TORONTO - Toronto Police officers may soon have to inform citizens of their rights whenever they stop them, including telling them they have the right to walk away.
A draft policy presented to the Toronto Police Services Board Thursday responds to growing concern over so-called “carding” practices which critics say target minorities and keep on file the information of many people who have no criminal record.
Alok Mukherjee, chairman of the TPSB, defended the new policy, acknowledging that the “balance needed to be reset.”
“We’re all very familiar with the concerns that have been out there in public about the quality and nature of police contacts,” Mukherjee said. “A series of efforts have been made to deal with it. Clearly there are still very significant issues out there.”
Police use the “street checks” to gather intelligence in many priority neighbourhoods but officers have been accused of racial profiling and damaging public trust in the service.
Mukherjee said the new framework will make the process more transparent.
“It’s a rights-based approach,” he said. “It balances the needs of policing with respect of people’s rights and not just respect in an implicit way but a requirement that police have a responsibility to inform people of their rights and tell them you have the right to walk away ... those legitimate conversations will not be turned into fishing expeditions.”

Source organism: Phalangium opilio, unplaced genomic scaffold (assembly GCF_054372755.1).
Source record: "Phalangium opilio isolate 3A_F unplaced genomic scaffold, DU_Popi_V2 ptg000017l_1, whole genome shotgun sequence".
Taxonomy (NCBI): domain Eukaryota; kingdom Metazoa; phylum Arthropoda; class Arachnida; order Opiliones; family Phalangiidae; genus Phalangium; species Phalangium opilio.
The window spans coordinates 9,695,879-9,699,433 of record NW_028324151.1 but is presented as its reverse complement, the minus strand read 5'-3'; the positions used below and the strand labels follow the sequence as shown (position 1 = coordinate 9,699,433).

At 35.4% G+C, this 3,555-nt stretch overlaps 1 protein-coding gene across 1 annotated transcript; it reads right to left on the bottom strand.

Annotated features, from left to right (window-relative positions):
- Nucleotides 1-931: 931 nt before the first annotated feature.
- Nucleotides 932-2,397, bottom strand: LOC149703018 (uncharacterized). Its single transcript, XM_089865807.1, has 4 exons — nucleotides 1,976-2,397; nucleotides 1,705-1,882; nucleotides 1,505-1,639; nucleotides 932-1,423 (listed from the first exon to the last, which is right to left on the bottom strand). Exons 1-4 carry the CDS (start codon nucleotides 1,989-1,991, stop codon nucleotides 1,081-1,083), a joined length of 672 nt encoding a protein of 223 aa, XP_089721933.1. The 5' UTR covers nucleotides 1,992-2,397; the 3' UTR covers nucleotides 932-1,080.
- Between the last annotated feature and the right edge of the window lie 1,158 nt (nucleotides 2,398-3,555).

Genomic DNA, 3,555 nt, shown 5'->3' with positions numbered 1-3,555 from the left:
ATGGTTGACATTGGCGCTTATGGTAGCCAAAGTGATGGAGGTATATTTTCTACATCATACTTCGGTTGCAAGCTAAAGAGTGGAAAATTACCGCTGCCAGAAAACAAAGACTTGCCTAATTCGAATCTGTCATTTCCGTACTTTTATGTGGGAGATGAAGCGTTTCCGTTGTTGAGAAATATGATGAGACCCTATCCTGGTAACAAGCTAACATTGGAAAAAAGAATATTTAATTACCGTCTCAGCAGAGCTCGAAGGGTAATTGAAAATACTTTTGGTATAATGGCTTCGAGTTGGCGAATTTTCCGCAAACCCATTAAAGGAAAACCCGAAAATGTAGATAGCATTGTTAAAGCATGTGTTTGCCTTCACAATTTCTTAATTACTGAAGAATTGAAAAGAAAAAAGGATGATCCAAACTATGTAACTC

The policy review was conducted by lawyer Frank Addario, who stressed that eliminating carding would be counter productive. It would just “drive bad practices underground,” he said.
A meeting will be held April 8 to gather public feedback on the policy. The board hopes to finalize the policy by April 10 in advance of the summer, when most street checks occur.
But lawyer Peter Rosenthal told the board they should ban carding immediately because it has created the feeling of neighbourhoods being “occupied.”
“This practice would never be tolerated in any middle class neighbourhood in the city,” Rosenthal said.
The Toronto Police Services Board has asked the city’s auditor general to review at least three years worth of incidents involving use of conducted energy weapons, commonly known as Tasers.
The board made the request at its monthly meeting Thursday. They want the auditor to look at data compiled to determine if the weapons were used properly and if they complied with service standards.
The review would try to determine if alternative responses were attempted before use of the weapons such as de-escalation techniques. The review comes at a time when services across Ontario, including Toronto Police, are grappling with the idea of outfitting more officers with the weapons in a bid to give them non-lethal alternatives.
“This (review) may help answer some long-term questions,” said board chairman Alok Mukherjee.
The review sprung from a report on conducted energy weapon used by officers in 2013. Just over 200 officers, front-line supervisors and emergency task force members, have the weapons. They were used 192 times in 2013.
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